*ell defined
and a homomorphism for r > 2n.
Define fi : gEPk(X) -! gEPk-oe(X) to be the composition i@ from 5.1.
9
Proposition 5.3. fi OE(f) = -OE fi(f) for f : P k-! X with k 2n + oe.
Proof: This is a simple diagram chase using the definitions here and in section*
* 4.
It now follows that OE is a homomorphism of Bockstein spectral sequences. N*
*ote that if
n > m, OE is nilpotent so both the E-homology and homotopy Bockstein spectral s*
*equences
converge after a finite number of items (depending only on OE).
In case 0= *(1) = 0, we can introduce a Hurewicz homomorphism:
h : ssk(X; P ) -! eEk(X)
as follows. By 5.2 OE(f) = h(f) + eoeh0(f). Since fieoe= 1, we get h0(f) = fi*
*OE(f) =
-OE fi(f) = -h fi(f) = eoeh0 fi(f) . Consequently h0(f) = -h fi(f) and we ha*
*ve:
OE(f) = h(f) - eoeh fi(f) :
This definition depends on the choice of eoewith @eoe= 1. However in the case o*
*f ordinary
Z(p)homology, eoeis unique.
We now examine the multiplicative structure. We first define an external p*
*roduct
pairing in homotopy:
^_: ssk(X; P ) ss`(Y ; P ) -! ssk+`(X ^ Y : P )
by defining f ^_g to be the homotopy class of the composite:
*k;` k ` f^g
P k+`--! P ^ P --! X ^ Y:
With this definition, the Samelson product is given by = c*(ff ' fi) w*
*here c :
G ^ G -! G. is the commutator map for section 3.
Clearly E ^ P0 is a commutative and associative ring spectrum. consequently*
* there is
an external pairing in homology:
^_: gEPk(X) gEP`(Y ) -! gEPk+`(X ^ Y ):
Recalling the definition in [G3; section 2.3], we observe that this pairing is *
*represented by
(-1)r times the composition:
gEP)k(X) gEP`(Y ) =Eek+2m-1(X ^ P ) eE`+2m-1(Y ^ P )
_^_
-! eEk+`+4m-2(X ^ P ^ Y ^ P )
oe-!eE 1
k+`+4m-1(X ^ P ^ Y ^ P ^ S )
o-!E
k+`+4m-1 X ^ Y ^ (P ^ P )
(1^)*----!eE 2n+2m-1
k+`+4m-1(X ^ Y ^ P )
~=eEk+`+2m-1(X ^ Y ^ P ) = eEPk+`(X ^ Y ):
Proposition 5.4. OE(ff ^_fi) = OE(ff) ^_OEfi)
Proof: This is a straightforward diagram chase, using two applications of the f*
*ollowing.
10
Lemma 5.6. *a+b-oe;cO a;b+c' (a;b^ 1) O (1 ^ *b;c) as homotopy classes in [*
*P a^
P b+c; P a+b-oe^ P c].
Proof: It suffices to show that both composites are homotopic when precompos*
*ed with
both (Ia ^ 1) and *a;b+c. In the later case both composites are actually nul*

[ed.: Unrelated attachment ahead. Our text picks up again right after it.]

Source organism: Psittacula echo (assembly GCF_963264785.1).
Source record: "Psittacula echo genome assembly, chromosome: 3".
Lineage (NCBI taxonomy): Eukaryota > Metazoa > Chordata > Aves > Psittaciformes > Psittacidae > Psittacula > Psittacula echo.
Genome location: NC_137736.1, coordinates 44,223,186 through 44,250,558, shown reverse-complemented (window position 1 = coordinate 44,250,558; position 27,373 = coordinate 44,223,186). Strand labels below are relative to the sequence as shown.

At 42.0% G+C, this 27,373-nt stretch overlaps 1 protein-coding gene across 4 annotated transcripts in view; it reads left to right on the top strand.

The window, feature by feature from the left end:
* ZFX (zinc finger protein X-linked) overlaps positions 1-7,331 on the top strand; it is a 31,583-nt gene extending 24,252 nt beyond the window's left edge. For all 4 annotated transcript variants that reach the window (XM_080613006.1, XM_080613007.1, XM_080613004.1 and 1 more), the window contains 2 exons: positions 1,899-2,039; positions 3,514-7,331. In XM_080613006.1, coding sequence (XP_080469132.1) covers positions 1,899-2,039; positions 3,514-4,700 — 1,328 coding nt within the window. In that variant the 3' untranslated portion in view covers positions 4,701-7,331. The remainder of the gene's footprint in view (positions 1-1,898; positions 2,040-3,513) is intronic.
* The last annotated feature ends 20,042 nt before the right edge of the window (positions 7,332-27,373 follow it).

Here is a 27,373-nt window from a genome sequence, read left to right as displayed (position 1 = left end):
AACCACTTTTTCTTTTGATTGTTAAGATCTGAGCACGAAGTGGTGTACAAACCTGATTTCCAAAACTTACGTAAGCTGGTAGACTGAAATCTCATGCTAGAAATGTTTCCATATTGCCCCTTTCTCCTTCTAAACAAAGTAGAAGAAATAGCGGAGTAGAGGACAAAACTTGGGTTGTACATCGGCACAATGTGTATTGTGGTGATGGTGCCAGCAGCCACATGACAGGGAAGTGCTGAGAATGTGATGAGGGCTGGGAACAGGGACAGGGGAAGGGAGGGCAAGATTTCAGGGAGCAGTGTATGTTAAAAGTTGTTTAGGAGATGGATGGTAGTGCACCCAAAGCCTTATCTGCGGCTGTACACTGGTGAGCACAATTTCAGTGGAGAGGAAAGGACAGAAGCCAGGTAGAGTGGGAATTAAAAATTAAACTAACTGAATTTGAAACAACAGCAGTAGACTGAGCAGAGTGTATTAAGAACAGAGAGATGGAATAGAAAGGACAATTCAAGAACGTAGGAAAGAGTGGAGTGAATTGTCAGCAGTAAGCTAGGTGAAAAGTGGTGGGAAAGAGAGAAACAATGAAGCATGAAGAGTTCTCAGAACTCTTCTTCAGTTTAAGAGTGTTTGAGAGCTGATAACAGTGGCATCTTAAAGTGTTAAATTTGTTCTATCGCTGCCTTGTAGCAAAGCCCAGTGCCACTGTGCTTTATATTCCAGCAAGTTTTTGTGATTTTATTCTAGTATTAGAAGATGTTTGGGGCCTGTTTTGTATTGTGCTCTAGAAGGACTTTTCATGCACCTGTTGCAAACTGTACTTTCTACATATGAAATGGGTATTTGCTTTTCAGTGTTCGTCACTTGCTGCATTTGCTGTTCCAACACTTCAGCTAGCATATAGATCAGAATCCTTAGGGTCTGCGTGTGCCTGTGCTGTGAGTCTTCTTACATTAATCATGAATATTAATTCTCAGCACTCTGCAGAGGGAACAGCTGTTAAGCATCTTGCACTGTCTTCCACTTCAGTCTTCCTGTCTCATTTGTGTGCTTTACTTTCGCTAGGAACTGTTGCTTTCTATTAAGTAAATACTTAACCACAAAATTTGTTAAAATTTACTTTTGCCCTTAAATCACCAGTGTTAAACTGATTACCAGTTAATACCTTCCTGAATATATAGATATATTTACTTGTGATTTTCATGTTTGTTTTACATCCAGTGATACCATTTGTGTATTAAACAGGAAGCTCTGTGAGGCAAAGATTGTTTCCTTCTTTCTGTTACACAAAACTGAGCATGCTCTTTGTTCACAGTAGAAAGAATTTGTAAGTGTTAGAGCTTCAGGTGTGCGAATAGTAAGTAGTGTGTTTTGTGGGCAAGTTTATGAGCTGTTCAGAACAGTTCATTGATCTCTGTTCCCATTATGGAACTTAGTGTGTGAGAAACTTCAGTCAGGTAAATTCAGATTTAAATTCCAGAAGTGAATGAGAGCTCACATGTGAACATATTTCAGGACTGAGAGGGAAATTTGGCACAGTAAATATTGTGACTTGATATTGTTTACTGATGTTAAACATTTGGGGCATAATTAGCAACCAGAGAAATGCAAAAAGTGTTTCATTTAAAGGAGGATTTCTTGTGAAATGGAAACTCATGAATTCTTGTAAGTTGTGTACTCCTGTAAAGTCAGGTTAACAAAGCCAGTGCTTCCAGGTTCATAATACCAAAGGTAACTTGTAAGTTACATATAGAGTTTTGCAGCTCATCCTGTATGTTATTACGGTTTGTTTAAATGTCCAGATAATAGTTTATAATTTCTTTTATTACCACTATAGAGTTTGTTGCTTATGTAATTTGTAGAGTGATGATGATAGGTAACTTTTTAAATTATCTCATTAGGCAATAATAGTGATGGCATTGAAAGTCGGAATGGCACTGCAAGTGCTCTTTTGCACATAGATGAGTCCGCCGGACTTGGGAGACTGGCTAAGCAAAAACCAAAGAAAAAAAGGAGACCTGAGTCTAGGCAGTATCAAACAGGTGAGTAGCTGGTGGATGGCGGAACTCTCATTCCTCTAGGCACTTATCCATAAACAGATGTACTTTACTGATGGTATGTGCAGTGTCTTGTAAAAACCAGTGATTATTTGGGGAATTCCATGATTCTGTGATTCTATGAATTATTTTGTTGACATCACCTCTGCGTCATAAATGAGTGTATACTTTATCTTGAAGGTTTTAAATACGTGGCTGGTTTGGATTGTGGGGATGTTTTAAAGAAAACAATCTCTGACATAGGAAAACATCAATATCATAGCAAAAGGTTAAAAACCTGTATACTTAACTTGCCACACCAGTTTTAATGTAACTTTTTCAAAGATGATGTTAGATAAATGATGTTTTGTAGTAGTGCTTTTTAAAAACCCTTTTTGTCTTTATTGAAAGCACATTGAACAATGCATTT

*l homotopic.
Theorem 5.7. In a group like space OE = OE(ff); OE(fi)
Proof:
OE = OE c*(ff^_fi)
= c*OE(ff^_fi)
= c* OE(ff)^_OE(fi) :
Now although E*(X) is not a coalgebra in general, it is still possible t*
*o define primitive
elements - elements 2 E*(X) such that *() = (i)*() + (i2)*() where ; i1; i2*
* : X -!
X x X are the diagonal and the two axial injections respectively. Clearly ev*
*ery element
in E*(P k) is primitive, and hence OE(ff) and OE(fi) are primitive. Now OE(*
*ff) x_OE(fi) 2
Ek+`(G x G). Let : G x G -! G ^ G. So * OE(ff) x_OE(fi) = OE(ff) ^_OE(fi).*
* Consequently
c* OE(ff) ^_OE(fi) = c** OEOE(ff) x_OE(fi) C is represented by the composite
G x G -x--! G x G x G x G -1xox1---!G x G x G x G -1x1xx-----!G x G x G x *
*G -! G
where is the inverse map. If is primitive, *() = - so one obtains c** OE(f*
*f) x_OE(fi) =
OE(ff)OE(fi) - (-1)|ff| |fi|OE(fi)OE(ff) = OE(ff); OE(fi) .
One can also easily check that if 0= 0, h = h(ff); h(fi) .
References
[C]F. Cohen, Splitting certain spaces via self maps, Ill. J. Math. 20 (1975*
*), 336-347.
[CMN] F.R. Cohen, J.C. Moore, and J.A. Neisendorfer, Torsion in homotopy group*
*s, Ann of
Math. 109 (1979), 121-168.
[G1] B. Gray, Operations and a problem of Heller, thesis, University of Chica*
*go (1965).
[G2] B. Gray, Operations on two-cell complexes. Proceedings of the Conference*
* on Algebraic
Topology, UICC (1968), 61-68.
[G3] B. Gray, Homotopy Theory: An introduction to algebraic topology, Academi*
*c Press,
1975.
[K]W. Komornicki, Multiplication in two-cell complexes, thesis UIC, 1979.